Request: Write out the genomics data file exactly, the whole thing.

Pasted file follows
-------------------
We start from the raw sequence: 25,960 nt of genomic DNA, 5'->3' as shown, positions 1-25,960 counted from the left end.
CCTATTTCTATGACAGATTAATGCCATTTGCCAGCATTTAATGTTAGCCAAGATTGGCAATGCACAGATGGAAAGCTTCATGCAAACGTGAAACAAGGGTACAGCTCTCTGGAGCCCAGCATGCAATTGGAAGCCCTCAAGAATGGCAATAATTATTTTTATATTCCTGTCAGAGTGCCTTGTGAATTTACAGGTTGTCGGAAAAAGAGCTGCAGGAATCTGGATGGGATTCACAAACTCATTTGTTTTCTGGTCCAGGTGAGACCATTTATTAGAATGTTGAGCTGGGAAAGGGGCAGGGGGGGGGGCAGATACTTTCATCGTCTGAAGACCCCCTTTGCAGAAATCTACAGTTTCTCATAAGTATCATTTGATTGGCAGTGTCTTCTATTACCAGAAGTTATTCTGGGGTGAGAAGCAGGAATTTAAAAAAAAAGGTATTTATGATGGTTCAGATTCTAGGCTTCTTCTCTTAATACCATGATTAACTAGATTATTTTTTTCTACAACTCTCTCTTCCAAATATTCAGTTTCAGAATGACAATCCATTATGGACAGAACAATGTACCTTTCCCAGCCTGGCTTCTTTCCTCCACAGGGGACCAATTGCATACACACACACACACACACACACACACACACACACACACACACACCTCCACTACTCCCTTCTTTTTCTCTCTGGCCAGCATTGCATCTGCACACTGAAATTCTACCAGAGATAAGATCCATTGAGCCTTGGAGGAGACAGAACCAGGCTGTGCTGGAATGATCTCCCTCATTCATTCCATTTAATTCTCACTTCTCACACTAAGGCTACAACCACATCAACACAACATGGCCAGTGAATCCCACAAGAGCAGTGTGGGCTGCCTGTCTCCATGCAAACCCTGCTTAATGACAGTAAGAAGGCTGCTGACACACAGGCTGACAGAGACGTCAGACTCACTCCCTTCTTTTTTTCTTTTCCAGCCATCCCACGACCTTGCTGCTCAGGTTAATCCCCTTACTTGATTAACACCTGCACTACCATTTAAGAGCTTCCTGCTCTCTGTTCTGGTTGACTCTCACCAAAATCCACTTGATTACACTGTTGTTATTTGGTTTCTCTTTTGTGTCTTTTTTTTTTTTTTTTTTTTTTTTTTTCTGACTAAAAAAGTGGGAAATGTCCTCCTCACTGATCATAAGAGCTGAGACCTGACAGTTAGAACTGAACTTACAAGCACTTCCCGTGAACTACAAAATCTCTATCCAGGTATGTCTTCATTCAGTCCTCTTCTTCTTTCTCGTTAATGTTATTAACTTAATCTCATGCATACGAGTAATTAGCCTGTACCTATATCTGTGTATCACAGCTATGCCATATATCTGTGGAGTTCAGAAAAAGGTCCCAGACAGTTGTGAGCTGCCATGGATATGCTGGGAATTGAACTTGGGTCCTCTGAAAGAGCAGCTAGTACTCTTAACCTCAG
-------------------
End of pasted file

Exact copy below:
We start from the raw sequence: 25,960 nt of genomic DNA, 5'->3' as shown, positions 1-25,960 counted from the left end.
CCTATTTCTATGACAGATTAATGCCATTTGCCAGCATTTAATGTTAGCCAAGATTGGCAATGCACAGATGGAAAGCTTCATGCAAACGTGAAACAAGGGTACAGCTCTCTGGAGCCCAGCATGCAATTGGAAGCCCTCAAGAATGGCAATAATTATTTTTATATTCCTGTCAGAGTGCCTTGTGAATTTACAGGTTGTCGGAAAAAGAGCTGCAGGAATCTGGATGGGATTCACAAACTCATTTGTTTTCTGGTCCAGGTGAGACCATTTATTAGAATGTTGAGCTGGGAAAGGGGCAGGGGGGGGGGCAGATACTTTCATCGTCTGAAGACCCCCTTTGCAGAAATCTACAGTTTCTCATAAGTATCATTTGATTGGCAGTGTCTTCTATTACCAGAAGTTATTCTGGGGTGAGAAGCAGGAATTTAAAAAAAAAGGTATTTATGATGGTTCAGATTCTAGGCTTCTTCTCTTAATACCATGATTAACTAGATTATTTTTTTCTACAACTCTCTCTTCCAAATATTCAGTTTCAGAATGACAATCCATTATGGACAGAACAATGTACCTTTCCCAGCCTGGCTTCTTTCCTCCACAGGGGACCAATTGCATACACACACACACACACACACACACACACACACACACACACACACCTCCACTACTCCCTTCTTTTTCTCTCTGGCCAGCATTGCATCTGCACACTGAAATTCTACCAGAGATAAGATCCATTGAGCCTTGGAGGAGACAGAACCAGGCTGTGCTGGAATGATCTCCCTCATTCATTCCATTTAATTCTCACTTCTCACACTAAGGCTACAACCACATCAACACAACATGGCCAGTGAATCCCACAAGAGCAGTGTGGGCTGCCTGTCTCCATGCAAACCCTGCTTAATGACAGTAAGAAGGCTGCTGACACACAGGCTGACAGAGACGTCAGACTCACTCCCTTCTTTTTTTCTTTTCCAGCCATCCCACGACCTTGCTGCTCAGGTTAATCCCCTTACTTGATTAACACCTGCACTACCATTTAAGAGCTTCCTGCTCTCTGTTCTGGTTGACTCTCACCAAAATCCACTTGATTACACTGTTGTTATTTGGTTTCTCTTTTGTGTCTTTTTTTTTTTTTTTTTTTTTTTTTTTCTGACTAAAAAAGTGGGAAATGTCCTCCTCACTGATCATAAGAGCTGAGACCTGACAGTTAGAACTGAACTTACAAGCACTTCCCGTGAACTACAAAATCTCTATCCAGGTATGTCTTCATTCAGTCCTCTTCTTCTTTCTCGTTAATGTTATTAACTTAATCTCATGCATACGAGTAATTAGCCTGTACCTATATCTGTGTATCACAGCTATGCCATATATCTGTGGAGTTCAGAAAAAGGTCCCAGACAGTTGTGAGCTGCCATGGATATGCTGGGAATTGAACTTGGGTCCTCTGAAAGAGCAGCTAGTACTCTTAACCTCAG